RIGHTS AND DUTIES OF THE PEOPLE
No one shall be denied the equal protection of the laws.
There shall be no discrimination amongst Ethiopian subjects with respect to the
enjoyment of all civil rights.
The law shall determine the conditions of acquisition and loss of Ethiopian
nationality and of Ethiopian citizenship.
There shall be no interference with the exercise, in accordance with the law, of the
rights of any religion or creed by the residents of the Empire, provided that such rites
be not utilized for political purposes or be not prejudicial to public order of morality.
Freedom of speech and of the press is guaranteed throughout the Empire in
accordance with the law.
Correspondence shall be subject to no censorship, except in time of declared national
No one within the Empire may be deprived of life, liberty or property without due
process of law.
Everyone has the right, within the limits of the law, to own and dispose of property.
No one may be deprived of his property except upon finding by ministerial order
issued pursuant to the requirements of a special expropriation law enacted in
accordance with the provisions of Articals 88, 89 or 90 of the present Constitution,
and except upon payment of just compensation determined, in the absence of
agreement, by judicial procedures established by law. Said ministerial order, to be
effective, shall be approved by the Council of Ministers and published in the Negarit
Ethiopian subjects shall have the right, in accordance with the conditions prescribed
by law, to assemble peacably and without arms.
Freedom to travel within the Empire and to change domicile therein is assured to all
subjects of the Empire, in accordance with the law.
Every Ethiopian subject has the right to engage in any occupation and, to that end, to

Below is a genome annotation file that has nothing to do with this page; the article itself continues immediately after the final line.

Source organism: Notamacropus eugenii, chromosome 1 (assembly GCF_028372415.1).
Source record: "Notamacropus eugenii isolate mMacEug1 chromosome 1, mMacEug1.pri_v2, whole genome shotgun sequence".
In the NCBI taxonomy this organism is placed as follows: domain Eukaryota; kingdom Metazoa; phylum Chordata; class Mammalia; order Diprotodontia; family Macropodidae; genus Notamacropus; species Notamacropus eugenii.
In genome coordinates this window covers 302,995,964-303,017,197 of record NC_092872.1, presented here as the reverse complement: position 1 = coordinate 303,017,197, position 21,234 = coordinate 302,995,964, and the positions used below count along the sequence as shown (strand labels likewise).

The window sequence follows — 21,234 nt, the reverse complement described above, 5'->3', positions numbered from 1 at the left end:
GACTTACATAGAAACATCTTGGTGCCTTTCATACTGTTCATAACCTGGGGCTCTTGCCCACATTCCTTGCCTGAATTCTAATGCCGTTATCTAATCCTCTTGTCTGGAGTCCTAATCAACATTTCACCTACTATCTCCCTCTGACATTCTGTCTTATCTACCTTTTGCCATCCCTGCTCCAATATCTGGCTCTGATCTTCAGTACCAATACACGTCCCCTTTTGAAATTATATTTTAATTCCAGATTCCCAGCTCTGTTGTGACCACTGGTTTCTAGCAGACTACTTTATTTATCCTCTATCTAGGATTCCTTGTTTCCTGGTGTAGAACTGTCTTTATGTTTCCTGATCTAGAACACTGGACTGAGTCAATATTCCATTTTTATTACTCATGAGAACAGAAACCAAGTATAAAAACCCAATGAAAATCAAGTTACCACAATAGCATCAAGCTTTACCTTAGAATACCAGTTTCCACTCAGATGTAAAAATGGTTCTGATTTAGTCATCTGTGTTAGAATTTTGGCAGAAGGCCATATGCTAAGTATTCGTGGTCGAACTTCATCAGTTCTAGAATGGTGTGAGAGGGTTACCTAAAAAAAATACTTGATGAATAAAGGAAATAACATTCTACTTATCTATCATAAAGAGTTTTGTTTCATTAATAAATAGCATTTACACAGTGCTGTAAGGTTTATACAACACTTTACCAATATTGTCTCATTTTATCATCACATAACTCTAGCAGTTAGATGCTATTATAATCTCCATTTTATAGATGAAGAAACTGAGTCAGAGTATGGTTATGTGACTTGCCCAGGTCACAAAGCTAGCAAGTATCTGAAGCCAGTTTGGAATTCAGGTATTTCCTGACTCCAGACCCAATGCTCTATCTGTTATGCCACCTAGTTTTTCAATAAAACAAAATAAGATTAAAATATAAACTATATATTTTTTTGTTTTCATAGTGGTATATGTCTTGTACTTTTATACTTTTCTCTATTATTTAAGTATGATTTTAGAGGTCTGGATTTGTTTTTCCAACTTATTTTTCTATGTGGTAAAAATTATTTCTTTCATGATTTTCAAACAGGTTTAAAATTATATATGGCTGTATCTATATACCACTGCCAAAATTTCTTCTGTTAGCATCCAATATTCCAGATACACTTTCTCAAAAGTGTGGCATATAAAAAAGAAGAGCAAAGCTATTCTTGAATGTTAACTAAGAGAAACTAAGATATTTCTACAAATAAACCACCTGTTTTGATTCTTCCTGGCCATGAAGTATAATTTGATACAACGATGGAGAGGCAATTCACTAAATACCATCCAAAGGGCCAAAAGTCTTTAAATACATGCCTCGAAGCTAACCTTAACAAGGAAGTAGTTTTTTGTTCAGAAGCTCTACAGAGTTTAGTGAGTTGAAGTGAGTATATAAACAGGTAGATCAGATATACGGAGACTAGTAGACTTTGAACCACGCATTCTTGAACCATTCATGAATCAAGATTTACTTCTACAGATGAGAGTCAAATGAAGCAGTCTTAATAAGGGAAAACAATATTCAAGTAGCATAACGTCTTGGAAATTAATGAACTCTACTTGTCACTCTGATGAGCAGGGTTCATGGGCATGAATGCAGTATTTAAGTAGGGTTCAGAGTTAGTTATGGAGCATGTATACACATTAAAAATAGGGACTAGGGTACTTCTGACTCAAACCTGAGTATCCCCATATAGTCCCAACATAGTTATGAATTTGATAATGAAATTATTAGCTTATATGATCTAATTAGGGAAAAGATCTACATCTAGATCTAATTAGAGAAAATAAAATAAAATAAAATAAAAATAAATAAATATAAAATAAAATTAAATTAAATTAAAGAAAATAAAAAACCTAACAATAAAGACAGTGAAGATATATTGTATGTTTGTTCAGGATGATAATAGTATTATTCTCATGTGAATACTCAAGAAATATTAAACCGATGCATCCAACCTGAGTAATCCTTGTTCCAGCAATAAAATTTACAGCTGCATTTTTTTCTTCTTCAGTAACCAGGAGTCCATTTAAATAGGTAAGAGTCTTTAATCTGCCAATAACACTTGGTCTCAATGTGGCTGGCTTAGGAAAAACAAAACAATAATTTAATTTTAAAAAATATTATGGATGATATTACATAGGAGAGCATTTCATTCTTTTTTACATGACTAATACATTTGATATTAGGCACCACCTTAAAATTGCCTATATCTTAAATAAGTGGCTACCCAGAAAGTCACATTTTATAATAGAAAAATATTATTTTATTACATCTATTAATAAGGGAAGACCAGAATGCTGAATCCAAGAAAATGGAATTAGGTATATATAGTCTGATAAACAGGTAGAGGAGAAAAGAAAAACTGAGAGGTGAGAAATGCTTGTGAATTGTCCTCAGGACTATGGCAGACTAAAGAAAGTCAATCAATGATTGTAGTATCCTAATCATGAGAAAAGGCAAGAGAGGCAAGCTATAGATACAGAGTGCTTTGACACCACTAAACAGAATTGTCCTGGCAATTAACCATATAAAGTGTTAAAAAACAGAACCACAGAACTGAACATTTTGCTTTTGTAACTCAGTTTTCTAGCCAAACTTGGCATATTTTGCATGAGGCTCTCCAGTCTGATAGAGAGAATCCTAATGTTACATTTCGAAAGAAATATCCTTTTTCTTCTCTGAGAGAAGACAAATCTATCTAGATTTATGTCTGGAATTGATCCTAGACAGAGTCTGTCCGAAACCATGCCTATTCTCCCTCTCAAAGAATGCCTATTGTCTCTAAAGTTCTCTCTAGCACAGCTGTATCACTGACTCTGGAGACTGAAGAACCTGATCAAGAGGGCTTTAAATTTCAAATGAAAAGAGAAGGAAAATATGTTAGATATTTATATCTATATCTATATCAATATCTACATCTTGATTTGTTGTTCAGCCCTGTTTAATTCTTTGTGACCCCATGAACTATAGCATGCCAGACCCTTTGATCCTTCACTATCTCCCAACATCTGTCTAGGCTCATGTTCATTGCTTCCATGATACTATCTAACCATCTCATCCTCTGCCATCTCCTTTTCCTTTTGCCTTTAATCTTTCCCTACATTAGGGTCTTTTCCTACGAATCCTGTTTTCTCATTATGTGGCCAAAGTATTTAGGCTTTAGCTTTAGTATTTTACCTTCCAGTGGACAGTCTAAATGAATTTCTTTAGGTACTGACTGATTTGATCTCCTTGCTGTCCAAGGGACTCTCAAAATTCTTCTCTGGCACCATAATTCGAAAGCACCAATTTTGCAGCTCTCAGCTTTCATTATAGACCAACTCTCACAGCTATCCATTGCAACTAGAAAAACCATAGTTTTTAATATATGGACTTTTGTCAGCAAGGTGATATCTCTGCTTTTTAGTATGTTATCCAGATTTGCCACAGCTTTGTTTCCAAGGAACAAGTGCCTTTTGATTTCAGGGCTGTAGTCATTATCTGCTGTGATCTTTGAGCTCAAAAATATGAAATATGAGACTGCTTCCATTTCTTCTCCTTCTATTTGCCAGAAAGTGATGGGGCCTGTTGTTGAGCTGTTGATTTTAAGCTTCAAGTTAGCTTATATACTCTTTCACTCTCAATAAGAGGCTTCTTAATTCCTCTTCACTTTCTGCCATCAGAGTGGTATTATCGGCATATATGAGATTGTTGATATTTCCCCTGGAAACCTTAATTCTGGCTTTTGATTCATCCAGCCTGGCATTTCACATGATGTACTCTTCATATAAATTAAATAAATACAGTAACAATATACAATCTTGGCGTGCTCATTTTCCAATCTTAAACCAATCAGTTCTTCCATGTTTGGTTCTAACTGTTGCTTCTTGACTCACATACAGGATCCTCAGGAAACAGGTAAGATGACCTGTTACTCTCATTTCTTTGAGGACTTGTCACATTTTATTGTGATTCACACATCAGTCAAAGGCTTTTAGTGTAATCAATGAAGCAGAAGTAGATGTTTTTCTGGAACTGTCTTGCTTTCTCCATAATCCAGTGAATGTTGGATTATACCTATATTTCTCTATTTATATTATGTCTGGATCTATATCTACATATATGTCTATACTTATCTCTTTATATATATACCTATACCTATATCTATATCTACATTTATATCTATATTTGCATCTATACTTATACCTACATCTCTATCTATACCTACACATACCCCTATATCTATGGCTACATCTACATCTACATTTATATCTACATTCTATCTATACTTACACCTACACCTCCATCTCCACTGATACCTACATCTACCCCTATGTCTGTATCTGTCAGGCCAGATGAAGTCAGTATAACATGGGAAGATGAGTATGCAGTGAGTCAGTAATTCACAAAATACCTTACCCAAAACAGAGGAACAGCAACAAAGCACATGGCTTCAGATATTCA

form or join associations, in accordance with the law.
The Ethiopian family, as the source of the maintenance and development of the
Empire and the primary basis of education and social harmony, is under the special
protection of the law.
No Ethiopian subject may be banished from the Empire.
No Ethiopian subject may be extradited to a foreign country. No other person shall be
extradited except as provided by international agreement.
No one may be arrested without a warrant issued by a court, except in case of
flagrant or serious violation of the law in force. Every arrested person shall be
brought before the judicial authority within forty-eight hours of his arrest. However,
if the arrest takes place in a locality which is removed from the court by a distance
which can be traversed only on foot in not less than forty-eight hours, the court shall
have discretion to extend the period of forty-eight hours. The period of detention
shall be reckoned as a part of the term of imprisonment imposed by sentence. No one
shall be held in prison awaiting trial on a criminal charge to sole penalty for which is
In all criminal prosecutions, the accused, duly submitting to the court, shall have the
right to a speedy trial and to be confronted with witnesses against him, to have
compulsory process, in accordance with the law, for obtaining witnesses in his
favour, at the expence of the Government and to have the assistance of council for his
defence, who, if the accused is unable to obtain the same by his own efforts or